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Statistical Analysis for Collision-free Boson Sampling

Scientific Reportsvolume 7, Article number: 15265 (2017) | Download Citation

Abstract

Boson sampling is strongly believed to be intractable for classical computers but solvable with photons in linear optics, which raises widespread concern as a rapid way to demonstrate the quantum supremacy. However, due to its solution is mathematically unverifiable, how to certify the experimental results becomes a major difficulty in the boson sampling experiment. Here, we develop a statistical analysis scheme to experimentally certify the collision-free boson sampling. Numerical simulations are performed to show the feasibility and practicability of our scheme, and the effects of realistic experimental conditions are also considered, demonstrating that our proposed scheme is experimentally friendly. Moreover, our broad approach is expected to be generally applied to investigate multi-particle coherent dynamics beyond the boson sampling.

Introduction

Quantum computers offer the promise of efficiently solving certain problems, such as factorization1, that are intractable for classical computers. To date, much significant progress for various quantum systems has been made towards scalable quantum computing2, such as trapped ions3,4, atoms system5,6, linear optics7,8,9,10,11, nuclear magnetic resonance12, and superconducting system13,14,15. We are confident that in the future, the dream of large-scale quantum computer will eventually come ture. Recently, considerable interest has been generated concerning the construction of non-universal quantum computers, which demand less physical resources but can experimentally demonstrate the quantum supremacy over classical computers in the near term16, which will be a milestone for large-scale quantum computer.

In a major breakthrough Aaronson and Arkhipov proposed a problem called boson sampling17, which is intractable for classical computers but can be naturally and efficiently solved on a specialized photonic quantum simulator. Unlike full linear optics quantum computing (LOQC)18, the boson sampling device requires only single-photon sources, passive linear optics, photodetection, and especially much less resources. Thus, boson sampling is considered as a leading candidate to experimentally demonstrate the quantum supremacy of quantum machines in the near future19. So far, a number of elegant boson sampling experiments has been achieved with linear optics on a small scale20,21,22,23,24,25,26,27,28,29,30. With the rapid progress of experimental technology, we are optimistic that quantum supremacy is no longer far from us.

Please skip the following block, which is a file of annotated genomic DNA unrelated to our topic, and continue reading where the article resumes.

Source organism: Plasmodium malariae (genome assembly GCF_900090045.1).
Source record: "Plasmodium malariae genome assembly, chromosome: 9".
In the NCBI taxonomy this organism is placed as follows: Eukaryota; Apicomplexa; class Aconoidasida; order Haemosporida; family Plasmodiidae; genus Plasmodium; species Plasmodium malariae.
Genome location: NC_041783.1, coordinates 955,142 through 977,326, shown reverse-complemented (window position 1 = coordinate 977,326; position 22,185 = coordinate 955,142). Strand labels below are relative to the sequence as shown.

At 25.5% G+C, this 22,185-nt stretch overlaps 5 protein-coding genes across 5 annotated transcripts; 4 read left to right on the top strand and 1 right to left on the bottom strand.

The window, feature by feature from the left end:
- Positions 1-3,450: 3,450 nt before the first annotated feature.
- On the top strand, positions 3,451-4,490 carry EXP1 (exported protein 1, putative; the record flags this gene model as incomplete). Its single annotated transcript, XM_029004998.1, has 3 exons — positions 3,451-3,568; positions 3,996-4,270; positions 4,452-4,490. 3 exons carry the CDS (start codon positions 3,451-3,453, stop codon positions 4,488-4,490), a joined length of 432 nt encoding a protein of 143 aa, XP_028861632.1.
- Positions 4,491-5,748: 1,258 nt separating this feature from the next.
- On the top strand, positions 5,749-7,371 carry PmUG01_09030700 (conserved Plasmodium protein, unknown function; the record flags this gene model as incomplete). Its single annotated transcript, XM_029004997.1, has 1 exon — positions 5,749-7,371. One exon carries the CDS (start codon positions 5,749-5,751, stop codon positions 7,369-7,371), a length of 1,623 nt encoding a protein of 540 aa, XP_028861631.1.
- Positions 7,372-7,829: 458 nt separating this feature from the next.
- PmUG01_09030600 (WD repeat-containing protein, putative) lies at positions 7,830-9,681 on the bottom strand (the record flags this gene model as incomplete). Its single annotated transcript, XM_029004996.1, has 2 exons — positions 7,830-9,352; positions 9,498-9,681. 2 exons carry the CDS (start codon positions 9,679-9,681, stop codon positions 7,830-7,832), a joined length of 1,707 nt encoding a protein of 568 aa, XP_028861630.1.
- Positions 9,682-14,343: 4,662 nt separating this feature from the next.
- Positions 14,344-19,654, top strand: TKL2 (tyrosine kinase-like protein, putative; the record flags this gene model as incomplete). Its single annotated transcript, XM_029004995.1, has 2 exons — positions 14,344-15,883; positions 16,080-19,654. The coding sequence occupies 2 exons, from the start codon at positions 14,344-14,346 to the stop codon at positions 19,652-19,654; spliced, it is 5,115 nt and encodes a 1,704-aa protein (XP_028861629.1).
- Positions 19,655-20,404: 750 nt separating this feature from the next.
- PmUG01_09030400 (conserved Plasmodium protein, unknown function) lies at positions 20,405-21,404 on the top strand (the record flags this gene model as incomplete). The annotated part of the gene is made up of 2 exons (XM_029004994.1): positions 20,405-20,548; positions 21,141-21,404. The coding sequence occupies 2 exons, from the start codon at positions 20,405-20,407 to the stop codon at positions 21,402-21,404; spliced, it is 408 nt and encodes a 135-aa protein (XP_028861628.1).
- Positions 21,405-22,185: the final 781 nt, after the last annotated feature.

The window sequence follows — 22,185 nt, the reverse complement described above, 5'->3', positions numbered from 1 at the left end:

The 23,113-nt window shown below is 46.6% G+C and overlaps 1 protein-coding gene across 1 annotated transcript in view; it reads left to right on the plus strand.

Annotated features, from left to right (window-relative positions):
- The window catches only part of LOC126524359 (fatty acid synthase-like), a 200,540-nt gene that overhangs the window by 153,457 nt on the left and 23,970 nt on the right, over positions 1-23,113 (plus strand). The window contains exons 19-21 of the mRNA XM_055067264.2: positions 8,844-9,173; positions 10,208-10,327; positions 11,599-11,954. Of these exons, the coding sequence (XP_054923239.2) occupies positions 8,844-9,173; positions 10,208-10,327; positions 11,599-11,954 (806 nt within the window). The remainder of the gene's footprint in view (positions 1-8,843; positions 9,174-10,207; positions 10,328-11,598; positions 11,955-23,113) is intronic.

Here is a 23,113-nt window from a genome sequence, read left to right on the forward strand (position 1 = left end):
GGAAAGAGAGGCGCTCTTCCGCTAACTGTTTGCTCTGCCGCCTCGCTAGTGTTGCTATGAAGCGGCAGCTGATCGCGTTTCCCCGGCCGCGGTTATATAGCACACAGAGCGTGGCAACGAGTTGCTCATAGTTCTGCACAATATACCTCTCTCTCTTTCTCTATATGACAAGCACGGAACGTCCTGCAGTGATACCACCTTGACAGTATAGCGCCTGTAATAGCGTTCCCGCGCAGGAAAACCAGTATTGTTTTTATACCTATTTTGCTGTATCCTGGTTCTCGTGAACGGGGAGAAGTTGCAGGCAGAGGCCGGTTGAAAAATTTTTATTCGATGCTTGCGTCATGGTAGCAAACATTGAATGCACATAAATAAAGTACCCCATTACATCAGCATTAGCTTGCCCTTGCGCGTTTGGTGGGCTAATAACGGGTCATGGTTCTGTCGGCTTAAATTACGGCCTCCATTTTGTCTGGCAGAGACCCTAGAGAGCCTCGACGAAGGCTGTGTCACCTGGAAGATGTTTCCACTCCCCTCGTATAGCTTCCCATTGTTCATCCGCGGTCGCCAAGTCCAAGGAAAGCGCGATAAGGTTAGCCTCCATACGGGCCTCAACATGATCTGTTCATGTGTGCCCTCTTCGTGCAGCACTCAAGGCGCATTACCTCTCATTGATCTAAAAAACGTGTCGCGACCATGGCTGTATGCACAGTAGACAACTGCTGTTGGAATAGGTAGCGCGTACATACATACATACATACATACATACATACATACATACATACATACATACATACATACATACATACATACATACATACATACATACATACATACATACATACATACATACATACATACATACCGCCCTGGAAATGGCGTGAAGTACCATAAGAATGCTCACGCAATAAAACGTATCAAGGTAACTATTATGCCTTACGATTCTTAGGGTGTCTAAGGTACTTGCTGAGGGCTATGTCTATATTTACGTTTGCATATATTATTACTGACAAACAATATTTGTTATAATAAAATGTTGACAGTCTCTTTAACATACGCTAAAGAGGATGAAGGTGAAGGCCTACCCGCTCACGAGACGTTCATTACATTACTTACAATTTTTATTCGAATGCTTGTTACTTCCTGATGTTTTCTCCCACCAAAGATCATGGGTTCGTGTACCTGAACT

The core hardness of classically simulating boson sampling lies at calculating the permanent of an arbitrary complex matrix, which is a #p-complete computational problem31. Quantum simulation of boson sampling has a great advantage that needs not to calculate the permanent. However, after obtaining samples, another major problem arises: how to efficiently certify the correctness of the experimental results? A number of verification methods have been developed24,25,32,33,34,35,36, but the application scenarios of these methods are limited. For example, the row-norm estimator32 is efficiently computable, but can be only used to distinguish between boson sampling and uniform sampling. Bayesian probabilistic analysis33 or likelihood ratio test24 promises to exclude any types of sampling, but requires calculating classically intractable matrix permanents. Recently, a novel statistical approach towards the certification of boson sampling experiments has been proposed by Walschaers et al.37, which provides an efficient and reliable strategy for distinguishing different particle types, such as bosons, distinguishable particles, fermions, or simulated bosons, by analyzing the two mode correlation function of the output state. In their approach, all types of the output need to be analyzed, including collision-free events (one photon per output-mode) and collision events (multiple photons per output-mode). However, measuring collision events must require photon-number-resolving detectors or the combination of beam splitters and multiple detectors, which increases the difficulty for practical experiments, especially for large-scale boson sampling. This shortcoming limits the practicability of the method.

To overcome this obstacle, here we extend the statistical analysis approach to the collision-free boson sampling. Since photon-number-resolving detectors are not necessarily required for the collision-free boson sampling, our scheme is more experimentally friendly than the previous scheme. Furthermore, compared to the previous scheme, more types of sampling are simulated and distinguished, which shows the universality of our scheme. Finally, to show the practicability and reliability of our scheme, numerical simulations are performed to demonstrate our scheme could still work with limited samples, and our scheme could tolerate a moderate amount of experimental noise while strong noise will be identified and excluded. All of these excellent features will provide us an effective and practical way for certifying collision-free boson sampling experimentally.